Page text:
Do most students come to you with a clearly defined path and goal? If not, how do you help them get there? And if they do, how do you push them to grow in ways they had not considered?
Actually, the students that come here and that interview here with a well-defined goal are usually the students that I steer away from. And the reason for that is: going into graduate school, it’s hard to know what to expect as an undergraduate. And for students that have the next 5 or 6 years of their lives mapped out for them, of here's where they want to be, I think it’s hard. At least I find that, personally, it’s hard to mentor them because I think graduate school is more about the process than the destination. And if they are very destination focused, it detracts from what the process can give you. I entered as an undergraduate with an emphasis in economics and I switched to engineering – maybe I shouldn't be saying this but – largely because there wasn't a foreign language requirement associated with engineering. I knew that I enjoyed mathematics, but things happen for a reason and I think that when people are so focused on the destination sometimes they don't let those little things happen where they evolve according to how things are supposed to go.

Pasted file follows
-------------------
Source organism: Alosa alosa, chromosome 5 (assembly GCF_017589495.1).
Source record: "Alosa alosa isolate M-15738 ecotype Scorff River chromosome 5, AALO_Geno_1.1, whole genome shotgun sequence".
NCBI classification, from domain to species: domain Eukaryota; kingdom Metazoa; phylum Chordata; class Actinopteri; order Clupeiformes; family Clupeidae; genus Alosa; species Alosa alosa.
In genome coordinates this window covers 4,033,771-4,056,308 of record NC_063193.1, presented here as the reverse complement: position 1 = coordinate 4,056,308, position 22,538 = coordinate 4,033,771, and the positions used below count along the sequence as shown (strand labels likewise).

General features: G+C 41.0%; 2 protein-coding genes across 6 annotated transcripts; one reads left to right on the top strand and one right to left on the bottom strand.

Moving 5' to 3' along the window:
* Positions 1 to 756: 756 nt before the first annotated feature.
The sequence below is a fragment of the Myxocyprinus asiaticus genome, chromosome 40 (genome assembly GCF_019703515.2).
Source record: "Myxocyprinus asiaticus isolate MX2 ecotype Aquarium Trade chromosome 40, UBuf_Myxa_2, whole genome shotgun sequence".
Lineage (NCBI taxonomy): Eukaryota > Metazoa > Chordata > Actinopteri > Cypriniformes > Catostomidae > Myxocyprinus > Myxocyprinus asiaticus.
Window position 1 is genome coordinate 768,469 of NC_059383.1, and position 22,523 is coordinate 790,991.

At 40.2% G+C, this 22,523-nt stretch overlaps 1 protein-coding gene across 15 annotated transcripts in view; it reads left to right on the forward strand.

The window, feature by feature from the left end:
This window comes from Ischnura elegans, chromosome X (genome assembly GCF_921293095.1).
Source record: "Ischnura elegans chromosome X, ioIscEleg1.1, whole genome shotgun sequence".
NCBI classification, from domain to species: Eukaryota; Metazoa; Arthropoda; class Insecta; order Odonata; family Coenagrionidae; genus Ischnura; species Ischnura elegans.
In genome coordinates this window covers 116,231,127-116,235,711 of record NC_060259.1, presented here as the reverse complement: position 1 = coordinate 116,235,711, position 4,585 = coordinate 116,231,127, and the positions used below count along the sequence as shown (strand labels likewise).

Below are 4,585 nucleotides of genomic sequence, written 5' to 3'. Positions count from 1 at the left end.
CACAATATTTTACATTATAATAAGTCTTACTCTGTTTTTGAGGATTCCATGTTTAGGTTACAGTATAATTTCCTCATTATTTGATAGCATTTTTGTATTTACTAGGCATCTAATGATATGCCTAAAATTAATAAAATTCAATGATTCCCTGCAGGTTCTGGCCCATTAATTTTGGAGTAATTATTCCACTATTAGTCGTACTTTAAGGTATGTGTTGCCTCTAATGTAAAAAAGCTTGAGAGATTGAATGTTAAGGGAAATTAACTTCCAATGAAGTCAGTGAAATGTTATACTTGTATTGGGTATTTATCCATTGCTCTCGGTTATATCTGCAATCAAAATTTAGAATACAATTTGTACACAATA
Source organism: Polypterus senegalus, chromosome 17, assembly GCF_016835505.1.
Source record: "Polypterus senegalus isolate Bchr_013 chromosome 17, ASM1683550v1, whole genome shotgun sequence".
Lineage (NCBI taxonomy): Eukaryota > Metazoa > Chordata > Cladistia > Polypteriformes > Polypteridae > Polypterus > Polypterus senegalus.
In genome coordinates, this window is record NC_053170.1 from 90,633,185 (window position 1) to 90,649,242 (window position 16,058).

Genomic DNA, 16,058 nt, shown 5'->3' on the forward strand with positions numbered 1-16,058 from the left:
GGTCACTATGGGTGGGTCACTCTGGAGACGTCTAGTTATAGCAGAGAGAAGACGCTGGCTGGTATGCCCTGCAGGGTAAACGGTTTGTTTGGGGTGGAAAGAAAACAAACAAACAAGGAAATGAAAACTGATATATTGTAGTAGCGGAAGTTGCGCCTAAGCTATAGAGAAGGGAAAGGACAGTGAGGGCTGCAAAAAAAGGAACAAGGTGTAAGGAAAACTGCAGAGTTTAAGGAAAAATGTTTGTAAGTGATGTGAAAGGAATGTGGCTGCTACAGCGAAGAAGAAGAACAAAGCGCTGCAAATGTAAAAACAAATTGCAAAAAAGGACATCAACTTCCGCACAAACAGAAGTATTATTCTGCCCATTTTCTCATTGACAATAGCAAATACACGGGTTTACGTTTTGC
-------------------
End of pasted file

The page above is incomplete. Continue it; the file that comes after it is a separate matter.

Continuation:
What aspects of an academic career do you find most rewarding?
The relationships. I mean, both from my colleagues that I get to do research with and, to a large part, the students. Developing relationships with the students, helping them reach their potential, whatever that is and in whatever direction, and just developing these lifelong friendships. I think that is definitely the most rewarding.
What do you hope your students take away from their time in your lab?
I hope they take away that sense of community. Whatever direction they choose to go in, whether it’s academics or industry, it’s really to make a focus on nurturing those relationships. Because those relationships are ultimately going to make or break you. And obviously, you've got to be skilled at whatever you're doing, but relationships can take an average working environment to a wonderful one.
Do you keep in touch with your former students?
Yeah. I pretty much keep in touch with almost all of them. In fact, we had a recent conference in Seattle – the American Control Conference – and one of my old students flew up there for the day just to meet with me because I was presenting some of his work. So, I got to spend some time with him. That’s definitely something that I try really hard to do.